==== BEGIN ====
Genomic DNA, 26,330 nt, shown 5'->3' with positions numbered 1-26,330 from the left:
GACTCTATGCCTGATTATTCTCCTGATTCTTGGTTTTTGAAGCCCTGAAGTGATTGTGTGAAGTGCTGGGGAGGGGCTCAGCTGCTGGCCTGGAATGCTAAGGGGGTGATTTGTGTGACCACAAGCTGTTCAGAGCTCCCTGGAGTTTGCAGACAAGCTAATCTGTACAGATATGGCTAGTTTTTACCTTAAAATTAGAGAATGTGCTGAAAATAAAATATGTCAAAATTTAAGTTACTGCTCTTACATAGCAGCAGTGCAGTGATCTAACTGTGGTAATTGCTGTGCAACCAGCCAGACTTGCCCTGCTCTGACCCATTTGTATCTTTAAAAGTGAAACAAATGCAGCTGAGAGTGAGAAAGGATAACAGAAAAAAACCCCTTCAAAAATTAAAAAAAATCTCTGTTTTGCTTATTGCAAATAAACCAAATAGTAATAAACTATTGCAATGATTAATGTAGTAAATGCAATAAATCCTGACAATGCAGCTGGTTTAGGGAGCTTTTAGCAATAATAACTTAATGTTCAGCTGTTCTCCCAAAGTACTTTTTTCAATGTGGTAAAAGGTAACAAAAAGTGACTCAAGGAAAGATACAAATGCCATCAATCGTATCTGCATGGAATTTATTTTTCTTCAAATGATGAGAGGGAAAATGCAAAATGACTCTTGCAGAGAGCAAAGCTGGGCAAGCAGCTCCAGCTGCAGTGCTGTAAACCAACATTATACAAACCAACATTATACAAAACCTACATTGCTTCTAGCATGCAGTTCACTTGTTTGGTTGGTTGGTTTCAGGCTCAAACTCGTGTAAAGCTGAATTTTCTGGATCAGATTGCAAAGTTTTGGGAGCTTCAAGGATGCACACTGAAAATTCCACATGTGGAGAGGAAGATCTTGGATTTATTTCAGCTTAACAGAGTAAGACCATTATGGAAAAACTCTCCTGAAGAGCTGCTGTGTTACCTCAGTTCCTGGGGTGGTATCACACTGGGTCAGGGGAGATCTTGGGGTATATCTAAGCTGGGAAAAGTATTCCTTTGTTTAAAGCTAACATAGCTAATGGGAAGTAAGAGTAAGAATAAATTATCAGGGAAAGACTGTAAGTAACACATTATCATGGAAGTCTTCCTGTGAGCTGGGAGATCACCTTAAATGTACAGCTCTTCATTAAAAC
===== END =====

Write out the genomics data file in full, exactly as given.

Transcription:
Genomic DNA, 26,330 nt, shown 5'->3' with positions numbered 1-26,330 from the left:
GACTCTATGCCTGATTATTCTCCTGATTCTTGGTTTTTGAAGCCCTGAAGTGATTGTGTGAAGTGCTGGGGAGGGGCTCAGCTGCTGGCCTGGAATGCTAAGGGGGTGATTTGTGTGACCACAAGCTGTTCAGAGCTCCCTGGAGTTTGCAGACAAGCTAATCTGTACAGATATGGCTAGTTTTTACCTTAAAATTAGAGAATGTGCTGAAAATAAAATATGTCAAAATTTAAGTTACTGCTCTTACATAGCAGCAGTGCAGTGATCTAACTGTGGTAATTGCTGTGCAACCAGCCAGACTTGCCCTGCTCTGACCCATTTGTATCTTTAAAAGTGAAACAAATGCAGCTGAGAGTGAGAAAGGATAACAGAAAAAAACCCCTTCAAAAATTAAAAAAAATCTCTGTTTTGCTTATTGCAAATAAACCAAATAGTAATAAACTATTGCAATGATTAATGTAGTAAATGCAATAAATCCTGACAATGCAGCTGGTTTAGGGAGCTTTTAGCAATAATAACTTAATGTTCAGCTGTTCTCCCAAAGTACTTTTTTCAATGTGGTAAAAGGTAACAAAAAGTGACTCAAGGAAAGATACAAATGCCATCAATCGTATCTGCATGGAATTTATTTTTCTTCAAATGATGAGAGGGAAAATGCAAAATGACTCTTGCAGAGAGCAAAGCTGGGCAAGCAGCTCCAGCTGCAGTGCTGTAAACCAACATTATACAAACCAACATTATACAAAACCTACATTGCTTCTAGCATGCAGTTCACTTGTTTGGTTGGTTGGTTTCAGGCTCAAACTCGTGTAAAGCTGAATTTTCTGGATCAGATTGCAAAGTTTTGGGAGCTTCAAGGATGCACACTGAAAATTCCACATGTGGAGAGGAAGATCTTGGATTTATTTCAGCTTAACAGAGTAAGACCATTATGGAAAAACTCTCCTGAAGAGCTGCTGTGTTACCTCAGTTCCTGGGGTGGTATCACACTGGGTCAGGGGAGATCTTGGGGTATATCTAAGCTGGGAAAAGTATTCCTTTGTTTAAAGCTAACATAGCTAATGGGAAGTAAGAGTAAGAATAAATTATCAGGGAAAGACTGTAAGTAACACATTATCATGGAAGTCTTCCTGTGAGCTGGGAGATCACCTTAAATGTACAGCTCTTCATTAAAAC